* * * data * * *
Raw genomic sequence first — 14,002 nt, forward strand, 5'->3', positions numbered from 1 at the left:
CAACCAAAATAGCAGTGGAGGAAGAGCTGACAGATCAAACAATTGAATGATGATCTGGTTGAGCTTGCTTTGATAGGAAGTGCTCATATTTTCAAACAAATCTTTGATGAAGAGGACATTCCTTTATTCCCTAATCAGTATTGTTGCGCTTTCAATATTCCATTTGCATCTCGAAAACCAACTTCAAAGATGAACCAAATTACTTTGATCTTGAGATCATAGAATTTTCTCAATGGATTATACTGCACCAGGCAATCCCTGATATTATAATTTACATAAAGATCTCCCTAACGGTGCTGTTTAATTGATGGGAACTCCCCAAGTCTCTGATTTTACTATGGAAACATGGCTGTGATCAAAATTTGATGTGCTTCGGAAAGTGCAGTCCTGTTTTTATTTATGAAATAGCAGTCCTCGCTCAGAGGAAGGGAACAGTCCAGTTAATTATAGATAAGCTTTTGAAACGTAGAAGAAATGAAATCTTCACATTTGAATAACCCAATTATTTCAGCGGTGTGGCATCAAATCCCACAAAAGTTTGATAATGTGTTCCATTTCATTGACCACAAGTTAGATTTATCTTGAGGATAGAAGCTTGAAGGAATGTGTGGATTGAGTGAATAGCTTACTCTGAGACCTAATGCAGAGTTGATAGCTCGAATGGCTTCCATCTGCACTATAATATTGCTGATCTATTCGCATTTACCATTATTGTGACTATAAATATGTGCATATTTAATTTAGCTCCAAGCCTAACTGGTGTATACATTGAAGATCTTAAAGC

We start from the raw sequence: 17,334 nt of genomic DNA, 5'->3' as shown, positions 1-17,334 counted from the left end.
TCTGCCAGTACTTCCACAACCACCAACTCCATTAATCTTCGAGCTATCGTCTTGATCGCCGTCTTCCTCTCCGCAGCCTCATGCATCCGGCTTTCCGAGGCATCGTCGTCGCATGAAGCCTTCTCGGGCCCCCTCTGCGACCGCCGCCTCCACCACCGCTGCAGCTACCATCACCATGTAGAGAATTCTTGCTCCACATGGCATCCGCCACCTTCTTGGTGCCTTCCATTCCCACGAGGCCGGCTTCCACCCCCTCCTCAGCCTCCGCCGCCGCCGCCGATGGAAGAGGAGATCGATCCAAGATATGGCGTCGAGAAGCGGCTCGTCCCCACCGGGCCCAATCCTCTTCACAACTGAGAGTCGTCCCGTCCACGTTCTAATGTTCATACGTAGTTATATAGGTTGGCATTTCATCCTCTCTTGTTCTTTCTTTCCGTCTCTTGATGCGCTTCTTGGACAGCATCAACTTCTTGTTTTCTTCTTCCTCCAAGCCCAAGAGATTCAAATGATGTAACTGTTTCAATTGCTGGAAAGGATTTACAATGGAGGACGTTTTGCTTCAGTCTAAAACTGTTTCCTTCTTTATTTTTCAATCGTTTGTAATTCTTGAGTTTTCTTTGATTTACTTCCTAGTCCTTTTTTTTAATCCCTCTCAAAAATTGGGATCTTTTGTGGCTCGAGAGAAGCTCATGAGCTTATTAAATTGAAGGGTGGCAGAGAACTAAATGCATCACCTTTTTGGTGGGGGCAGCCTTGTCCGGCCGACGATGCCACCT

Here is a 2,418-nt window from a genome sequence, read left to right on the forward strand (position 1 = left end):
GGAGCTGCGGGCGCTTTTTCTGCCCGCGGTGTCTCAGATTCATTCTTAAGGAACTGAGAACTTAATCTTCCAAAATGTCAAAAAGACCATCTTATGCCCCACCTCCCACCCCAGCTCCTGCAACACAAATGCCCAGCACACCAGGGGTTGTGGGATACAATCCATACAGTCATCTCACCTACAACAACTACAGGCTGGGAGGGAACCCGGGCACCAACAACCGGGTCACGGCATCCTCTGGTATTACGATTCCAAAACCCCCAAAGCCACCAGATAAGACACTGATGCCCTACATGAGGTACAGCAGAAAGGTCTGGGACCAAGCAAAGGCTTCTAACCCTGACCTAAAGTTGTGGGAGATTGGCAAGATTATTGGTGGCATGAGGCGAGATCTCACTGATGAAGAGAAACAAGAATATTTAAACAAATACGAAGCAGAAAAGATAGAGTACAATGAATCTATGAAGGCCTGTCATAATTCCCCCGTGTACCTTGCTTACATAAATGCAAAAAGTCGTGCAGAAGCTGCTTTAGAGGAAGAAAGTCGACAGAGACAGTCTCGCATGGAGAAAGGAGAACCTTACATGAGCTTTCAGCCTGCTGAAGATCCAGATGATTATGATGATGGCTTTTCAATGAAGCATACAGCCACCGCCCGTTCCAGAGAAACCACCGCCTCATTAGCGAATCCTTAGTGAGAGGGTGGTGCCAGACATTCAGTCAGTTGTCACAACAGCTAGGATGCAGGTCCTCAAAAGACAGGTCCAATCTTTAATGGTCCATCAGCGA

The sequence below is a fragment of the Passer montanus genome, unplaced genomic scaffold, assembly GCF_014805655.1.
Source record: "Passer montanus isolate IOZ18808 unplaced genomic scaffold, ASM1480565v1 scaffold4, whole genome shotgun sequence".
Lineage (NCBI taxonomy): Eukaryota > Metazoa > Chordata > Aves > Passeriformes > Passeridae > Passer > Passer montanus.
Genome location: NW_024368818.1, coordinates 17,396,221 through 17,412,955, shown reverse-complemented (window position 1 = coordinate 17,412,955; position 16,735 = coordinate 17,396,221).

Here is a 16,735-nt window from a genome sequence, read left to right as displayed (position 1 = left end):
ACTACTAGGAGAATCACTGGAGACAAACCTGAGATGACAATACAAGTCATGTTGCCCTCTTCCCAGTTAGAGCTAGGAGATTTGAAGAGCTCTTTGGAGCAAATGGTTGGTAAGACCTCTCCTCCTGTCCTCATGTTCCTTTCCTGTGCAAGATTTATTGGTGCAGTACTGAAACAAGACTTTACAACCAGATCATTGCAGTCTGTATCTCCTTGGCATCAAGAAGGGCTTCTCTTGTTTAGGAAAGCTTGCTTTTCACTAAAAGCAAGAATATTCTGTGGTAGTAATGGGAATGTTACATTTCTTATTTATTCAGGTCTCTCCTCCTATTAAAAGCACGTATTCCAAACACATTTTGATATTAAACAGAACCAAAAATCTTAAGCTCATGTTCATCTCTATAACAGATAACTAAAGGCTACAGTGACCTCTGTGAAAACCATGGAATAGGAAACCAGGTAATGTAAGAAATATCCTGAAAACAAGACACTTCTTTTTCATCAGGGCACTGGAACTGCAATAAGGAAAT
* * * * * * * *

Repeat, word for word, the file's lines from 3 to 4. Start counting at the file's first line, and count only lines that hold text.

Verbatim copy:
We start from the raw sequence: 17,334 nt of genomic DNA, 5'->3' as shown, positions 1-17,334 counted from the left end.
TCTGCCAGTACTTCCACAACCACCAACTCCATTAATCTTCGAGCTATCGTCTTGATCGCCGTCTTCCTCTCCGCAGCCTCATGCATCCGGCTTTCCGAGGCATCGTCGTCGCATGAAGCCTTCTCGGGCCCCCTCTGCGACCGCCGCCTCCACCACCGCTGCAGCTACCATCACCATGTAGAGAATTCTTGCTCCACATGGCATCCGCCACCTTCTTGGTGCCTTCCATTCCCACGAGGCCGGCTTCCACCCCCTCCTCAGCCTCCGCCGCCGCCGCCGATGGAAGAGGAGATCGATCCAAGATATGGCGTCGAGAAGCGGCTCGTCCCCACCGGGCCCAATCCTCTTCACAACTGAGAGTCGTCCCGTCCACGTTCTAATGTTCATACGTAGTTATATAGGTTGGCATTTCATCCTCTCTTGTTCTTTCTTTCCGTCTCTTGATGCGCTTCTTGGACAGCATCAACTTCTTGTTTTCTTCTTCCTCCAAGCCCAAGAGATTCAAATGATGTAACTGTTTCAATTGCTGGAAAGGATTTACAATGGAGGACGTTTTGCTTCAGTCTAAAACTGTTTCCTTCTTTATTTTTCAATCGTTTGTAATTCTTGAGTTTTCTTTGATTTACTTCCTAGTCCTTTTTTTTAATCCCTCTCAAAAATTGGGATCTTTTGTGGCTCGAGAGAAGCTCATGAGCTTATTAAATTGAAGGGTGGCAGAGAACTAAATGCATCACCTTTTTGGTGGGGGCAGCCTTGTCCGGCCGACGATGCCACCT